"Senator Dodd has been very, very responsive for many years to the needs and concerns of the insurance industry - historically the leading employer in Connecticut," says Ken Crerar, president of the Council of Insurance Agents and Brokers. According to National Underwriter, Crerar worked for Dodd when he was a U.S. Representative.
Pundits are predicting that this blue state will elect longtime state Attorney General Richard Blumenthal to replace Dodd. By all accounts, Blumenthal does not have the same affection for insurers as Dodd.
The headline from a November New Haven Independent story read, "Blumenthal Slams Insurance Companies." While he was berating health insurers, he has made it clear that he had no love for other carriers. His recommendation: like himself, the state insurance commissioner run for election, which would put insurers more at the mercy of populis sentiment.
At the federal level, Blumenthal told Bloomberg News that he favors a consumer financial protection agency. While this agency would discipline errant banks, it's clear that it would also have some authority over insurers.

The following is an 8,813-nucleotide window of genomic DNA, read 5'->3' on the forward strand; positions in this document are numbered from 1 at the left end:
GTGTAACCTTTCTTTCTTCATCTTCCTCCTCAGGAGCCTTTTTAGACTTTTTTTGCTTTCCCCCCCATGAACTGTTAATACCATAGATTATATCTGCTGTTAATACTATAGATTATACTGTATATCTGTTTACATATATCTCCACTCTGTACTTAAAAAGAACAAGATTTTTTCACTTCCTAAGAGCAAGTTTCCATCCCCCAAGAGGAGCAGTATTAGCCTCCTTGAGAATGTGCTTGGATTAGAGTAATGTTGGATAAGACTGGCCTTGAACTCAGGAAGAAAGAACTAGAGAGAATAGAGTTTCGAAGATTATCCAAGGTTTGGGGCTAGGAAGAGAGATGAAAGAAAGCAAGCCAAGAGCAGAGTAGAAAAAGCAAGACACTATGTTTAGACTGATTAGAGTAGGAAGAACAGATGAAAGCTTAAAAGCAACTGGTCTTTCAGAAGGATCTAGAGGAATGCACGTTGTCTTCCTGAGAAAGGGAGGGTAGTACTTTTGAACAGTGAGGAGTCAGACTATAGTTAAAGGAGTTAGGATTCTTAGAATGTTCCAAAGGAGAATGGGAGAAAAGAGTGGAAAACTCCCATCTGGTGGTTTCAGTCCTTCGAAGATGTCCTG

The AG, who has modeled himself on former New York Attorney General Eliot Spitzer, has not been afraid to take on sacred cows like The Hartford, one of the state's largest property and life insurers.
But there are three bright spots for the industry. One is that he might not get elected, although he is considered the frontrunner. The second is that aggressive attorneys general frequently morph into kinder, gentler people when they leave the AG's job to climb the political ladder. Spitzer was a better friend to the financial community as governor than as the industry's top cop.
And finally, Blumenthal will have to gain power and influence in the Senate before he can walk in Dodd's shoes. When Dodd steps down, he'll likely be replaced by South Dakota Sen. Tim Johnson, with help from Rhode Island Sen. Jack Reed. Insurers currying favor will knock on their doors rather than Blumenthal's.